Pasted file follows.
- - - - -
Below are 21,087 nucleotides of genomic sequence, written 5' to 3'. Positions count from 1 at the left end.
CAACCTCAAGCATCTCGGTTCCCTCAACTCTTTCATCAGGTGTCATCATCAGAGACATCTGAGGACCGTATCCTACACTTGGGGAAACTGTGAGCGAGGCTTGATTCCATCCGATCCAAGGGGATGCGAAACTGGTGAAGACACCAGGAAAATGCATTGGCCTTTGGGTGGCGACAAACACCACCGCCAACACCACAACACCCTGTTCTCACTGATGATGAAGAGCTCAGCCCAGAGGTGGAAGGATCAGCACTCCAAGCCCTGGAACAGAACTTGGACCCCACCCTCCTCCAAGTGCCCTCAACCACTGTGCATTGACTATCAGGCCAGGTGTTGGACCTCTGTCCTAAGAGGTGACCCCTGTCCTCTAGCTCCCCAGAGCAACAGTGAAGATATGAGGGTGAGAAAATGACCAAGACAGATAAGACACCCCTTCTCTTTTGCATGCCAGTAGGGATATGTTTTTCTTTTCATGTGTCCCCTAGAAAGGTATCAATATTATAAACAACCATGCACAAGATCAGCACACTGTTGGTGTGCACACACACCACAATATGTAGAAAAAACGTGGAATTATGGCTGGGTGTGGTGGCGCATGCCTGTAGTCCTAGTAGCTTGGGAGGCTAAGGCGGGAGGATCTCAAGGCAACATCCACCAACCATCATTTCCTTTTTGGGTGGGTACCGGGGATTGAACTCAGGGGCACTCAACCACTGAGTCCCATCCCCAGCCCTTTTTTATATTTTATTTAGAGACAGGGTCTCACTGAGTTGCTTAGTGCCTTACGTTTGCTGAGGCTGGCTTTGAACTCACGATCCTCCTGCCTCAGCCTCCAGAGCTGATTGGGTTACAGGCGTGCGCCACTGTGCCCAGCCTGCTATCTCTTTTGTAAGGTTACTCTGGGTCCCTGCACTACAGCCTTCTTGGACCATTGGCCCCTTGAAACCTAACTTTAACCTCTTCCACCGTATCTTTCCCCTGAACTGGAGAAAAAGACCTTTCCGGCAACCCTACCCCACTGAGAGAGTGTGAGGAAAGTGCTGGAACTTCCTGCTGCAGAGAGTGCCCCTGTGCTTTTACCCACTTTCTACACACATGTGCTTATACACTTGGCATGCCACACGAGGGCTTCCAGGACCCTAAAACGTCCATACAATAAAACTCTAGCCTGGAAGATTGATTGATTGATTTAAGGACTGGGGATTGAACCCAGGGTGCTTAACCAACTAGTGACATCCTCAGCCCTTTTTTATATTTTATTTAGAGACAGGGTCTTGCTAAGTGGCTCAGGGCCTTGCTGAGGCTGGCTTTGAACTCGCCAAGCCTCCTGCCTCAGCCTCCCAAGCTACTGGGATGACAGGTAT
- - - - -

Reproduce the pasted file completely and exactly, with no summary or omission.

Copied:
Below are 21,087 nucleotides of genomic sequence, written 5' to 3'. Positions count from 1 at the left end.
CAACCTCAAGCATCTCGGTTCCCTCAACTCTTTCATCAGGTGTCATCATCAGAGACATCTGAGGACCGTATCCTACACTTGGGGAAACTGTGAGCGAGGCTTGATTCCATCCGATCCAAGGGGATGCGAAACTGGTGAAGACACCAGGAAAATGCATTGGCCTTTGGGTGGCGACAAACACCACCGCCAACACCACAACACCCTGTTCTCACTGATGATGAAGAGCTCAGCCCAGAGGTGGAAGGATCAGCACTCCAAGCCCTGGAACAGAACTTGGACCCCACCCTCCTCCAAGTGCCCTCAACCACTGTGCATTGACTATCAGGCCAGGTGTTGGACCTCTGTCCTAAGAGGTGACCCCTGTCCTCTAGCTCCCCAGAGCAACAGTGAAGATATGAGGGTGAGAAAATGACCAAGACAGATAAGACACCCCTTCTCTTTTGCATGCCAGTAGGGATATGTTTTTCTTTTCATGTGTCCCCTAGAAAGGTATCAATATTATAAACAACCATGCACAAGATCAGCACACTGTTGGTGTGCACACACACCACAATATGTAGAAAAAACGTGGAATTATGGCTGGGTGTGGTGGCGCATGCCTGTAGTCCTAGTAGCTTGGGAGGCTAAGGCGGGAGGATCTCAAGGCAACATCCACCAACCATCATTTCCTTTTTGGGTGGGTACCGGGGATTGAACTCAGGGGCACTCAACCACTGAGTCCCATCCCCAGCCCTTTTTTATATTTTATTTAGAGACAGGGTCTCACTGAGTTGCTTAGTGCCTTACGTTTGCTGAGGCTGGCTTTGAACTCACGATCCTCCTGCCTCAGCCTCCAGAGCTGATTGGGTTACAGGCGTGCGCCACTGTGCCCAGCCTGCTATCTCTTTTGTAAGGTTACTCTGGGTCCCTGCACTACAGCCTTCTTGGACCATTGGCCCCTTGAAACCTAACTTTAACCTCTTCCACCGTATCTTTCCCCTGAACTGGAGAAAAAGACCTTTCCGGCAACCCTACCCCACTGAGAGAGTGTGAGGAAAGTGCTGGAACTTCCTGCTGCAGAGAGTGCCCCTGTGCTTTTACCCACTTTCTACACACATGTGCTTATACACTTGGCATGCCACACGAGGGCTTCCAGGACCCTAAAACGTCCATACAATAAAACTCTAGCCTGGAAGATTGATTGATTGATTTAAGGACTGGGGATTGAACCCAGGGTGCTTAACCAACTAGTGACATCCTCAGCCCTTTTTTATATTTTATTTAGAGACAGGGTCTTGCTAAGTGGCTCAGGGCCTTGCTGAGGCTGGCTTTGAACTCGCCAAGCCTCCTGCCTCAGCCTCCCAAGCTACTGGGATGACAGGTAT